Theresa Russell has cornered the market in 'twisted sisters': prostitutes, serial killers, incestuous housewives, suicides. But, she says, 'I'm a Valley Girl, okay? Like, todally'
The actress Theresa Russell lives in a tall terraced house in Notting Hill, London. In the knocked-through front room the chairs are deep and comfy, the paintings and ornaments are at Victorian densities, and at your ankles is a small, yappy, wire-haired dog called Gus. The scene is archetypally English, unlike Russell who remains, despite 12 years in London, archetypally Californian - although apparently there is some confusion about this where she comes from. "When I go to America now, people think I'm English. I mean, I'm a Valley Girl, OK? Like, todally. My first boyfriend was a surfer. What do I have to do?"

Theresa Russell is 37. The only place you will get to see her in her role as a mother of two in an ankle-length skirt and a cardy is in this house. In the cinema, the cosy, mumsy parts tend to go elsewhere. She once said she thought she had just about cornered the market in "twisted sisters" - prostitutes, serial killers, incestuous housewives, suicides. Frequently, Russell has found these roles in movies made by her most loyal patron, her husband, an Englishman, Nicolas Roeg: in Bad Timing and Eureka!, Track 29. Sometimes she has found them in movies made by others: in Bob Rafelson's Black Widow, in Ken Russell's Whore (screened on Channel Four this Saturday). It may be significant that, as a child, Russell's favourite character in The Jungle Book was the snake.

Her latest role, in a film called Cold Heaven, is of a piece; she plays a woman tortured by guilt following the death in a boating accident of the husband she was betraying. There's a gibbering, whispered voice-over and a lot of anxiety. We say her latest role, but the film was in fact made four years ago by Roeg, who struggled for three years to get someone to distribute it in Britain. The film now creeps out rather bashfully on video. Russell says: "Nicko has a rather philosophical idea about it and onward is the cry," but she admits to the frustration, his and hers.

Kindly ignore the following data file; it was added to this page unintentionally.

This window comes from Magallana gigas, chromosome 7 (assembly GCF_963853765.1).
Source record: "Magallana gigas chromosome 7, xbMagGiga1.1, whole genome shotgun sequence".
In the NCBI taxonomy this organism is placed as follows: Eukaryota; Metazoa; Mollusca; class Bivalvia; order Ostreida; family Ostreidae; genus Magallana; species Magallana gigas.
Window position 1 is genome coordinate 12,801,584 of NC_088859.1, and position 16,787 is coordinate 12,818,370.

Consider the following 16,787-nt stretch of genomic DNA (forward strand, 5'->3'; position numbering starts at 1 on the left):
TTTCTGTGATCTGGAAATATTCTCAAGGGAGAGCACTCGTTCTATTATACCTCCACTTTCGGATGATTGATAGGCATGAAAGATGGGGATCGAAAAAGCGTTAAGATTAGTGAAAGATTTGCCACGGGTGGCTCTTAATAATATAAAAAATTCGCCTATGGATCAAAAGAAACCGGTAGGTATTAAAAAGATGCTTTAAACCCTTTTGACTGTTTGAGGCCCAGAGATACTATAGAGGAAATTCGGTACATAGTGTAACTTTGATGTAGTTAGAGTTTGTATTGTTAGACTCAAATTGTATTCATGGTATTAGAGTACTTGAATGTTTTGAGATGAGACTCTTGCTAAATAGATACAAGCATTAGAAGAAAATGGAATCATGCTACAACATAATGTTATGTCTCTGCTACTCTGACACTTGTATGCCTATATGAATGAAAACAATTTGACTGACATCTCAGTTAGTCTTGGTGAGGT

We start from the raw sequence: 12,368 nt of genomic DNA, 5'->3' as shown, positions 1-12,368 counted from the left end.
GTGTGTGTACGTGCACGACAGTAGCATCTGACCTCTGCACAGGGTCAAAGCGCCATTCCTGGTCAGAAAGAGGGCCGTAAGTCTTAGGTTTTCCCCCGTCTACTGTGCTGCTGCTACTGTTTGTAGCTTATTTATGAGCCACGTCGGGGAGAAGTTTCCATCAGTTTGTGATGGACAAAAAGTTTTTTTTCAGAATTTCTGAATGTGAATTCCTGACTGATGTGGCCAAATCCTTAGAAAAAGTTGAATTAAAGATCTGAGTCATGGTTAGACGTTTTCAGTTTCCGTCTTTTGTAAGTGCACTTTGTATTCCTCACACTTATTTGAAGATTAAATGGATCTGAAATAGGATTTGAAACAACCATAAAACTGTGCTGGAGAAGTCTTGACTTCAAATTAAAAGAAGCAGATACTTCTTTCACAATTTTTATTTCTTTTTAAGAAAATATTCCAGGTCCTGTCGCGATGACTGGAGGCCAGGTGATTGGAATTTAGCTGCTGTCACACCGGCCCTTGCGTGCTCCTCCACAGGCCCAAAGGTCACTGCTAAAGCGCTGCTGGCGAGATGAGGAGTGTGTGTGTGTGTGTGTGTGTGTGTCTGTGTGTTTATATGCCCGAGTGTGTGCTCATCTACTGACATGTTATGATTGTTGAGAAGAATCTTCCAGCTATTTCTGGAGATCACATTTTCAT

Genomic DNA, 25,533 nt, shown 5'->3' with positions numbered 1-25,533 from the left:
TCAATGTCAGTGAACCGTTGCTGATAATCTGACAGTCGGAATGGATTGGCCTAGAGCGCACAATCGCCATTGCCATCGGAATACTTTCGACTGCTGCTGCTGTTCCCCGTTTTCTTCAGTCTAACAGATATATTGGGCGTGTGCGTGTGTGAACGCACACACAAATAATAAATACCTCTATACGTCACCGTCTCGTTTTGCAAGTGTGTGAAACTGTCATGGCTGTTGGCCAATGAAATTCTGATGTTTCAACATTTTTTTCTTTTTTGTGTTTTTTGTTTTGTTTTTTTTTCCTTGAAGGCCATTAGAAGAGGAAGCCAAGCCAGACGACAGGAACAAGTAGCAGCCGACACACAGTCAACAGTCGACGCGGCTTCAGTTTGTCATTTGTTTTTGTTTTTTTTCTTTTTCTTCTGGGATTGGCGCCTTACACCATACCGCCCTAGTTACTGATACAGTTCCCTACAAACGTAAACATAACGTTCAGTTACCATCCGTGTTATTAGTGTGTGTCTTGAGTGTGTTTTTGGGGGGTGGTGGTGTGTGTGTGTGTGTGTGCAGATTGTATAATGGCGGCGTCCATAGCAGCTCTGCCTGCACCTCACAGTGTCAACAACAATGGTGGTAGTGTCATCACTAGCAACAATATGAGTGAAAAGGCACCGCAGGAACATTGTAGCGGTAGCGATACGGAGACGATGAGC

As company, Russell is both animated and self-possessed, at once loud and cool. She has an abrasive laugh through which she continues to talk. But it's true in life as on the screen that smiles and even laughter don't seem to alter the essential composure of her face. One critic wondered, callously, if she wasn't "comatose". As the writer David Thomson more thoughtfully pointed out, it is the way her openness combines with something unprofessional and unyielding which is central to her presence: "She sometimes seems like a woman encountered at a Greyhound station and inveigled before the camera - unready, ungiving, suspicious, yet definitely there; more than an actress."

The notion that Russell was drafted at random from a bus-stop is actually close to the truth about the way she became a film star. She grew up in Los Angeles, the eldest of four children in a family which she calls "dysfunctional". Her father left when Russell was six and went to Mexico. Meanwhile, her mother married a man whom Russell describes at various points in our conversation as "hideous", "incapable" and "an asshole". Her mother's decision to have two children with this man is something Russell says she still cannot understand. "How could someone be so needy that they will allow that to happen?" She had developed an interest in recreational drugs by the age of 13 and had probably dated that surfer by then, too. And then one day she was spotted on the street by a photographer. (One version of the story has it that it was a supermarket and she was shoplifting, but this is not the version Russell tells me.)

Russell, because she was "streetwise" and thought the photographer probably only wanted to take advantage of her, suggested he come home first and meet her mother. In fact, his motives were straight and he took some pictures of her, as did, around this time, a fashion photographer who was a friend of Russell's mother.

"I ended up having what I realise now was a long, almost like a Lolita/ Humbert Humbert relationship with him - without the sex. He was madly in love with me and took pictures of me a lot. He would come round and we would go off and shoot pictures up in the mountains."

What the still camera saw in her - the impossibly bright eyes, the folds at the corners of her mouth, the cheekbones - the movie camera would see too, though up to this point an actress was the last thing Russell had wanted to be. "Because of being in Hollywood's backyard, there were little girls when I was growing up going, 'Oooh, I just did a commercial!' and I just wanted to slap them, they were so pretentious and horrible. God, I never wanted to be an actress because they were such little snots."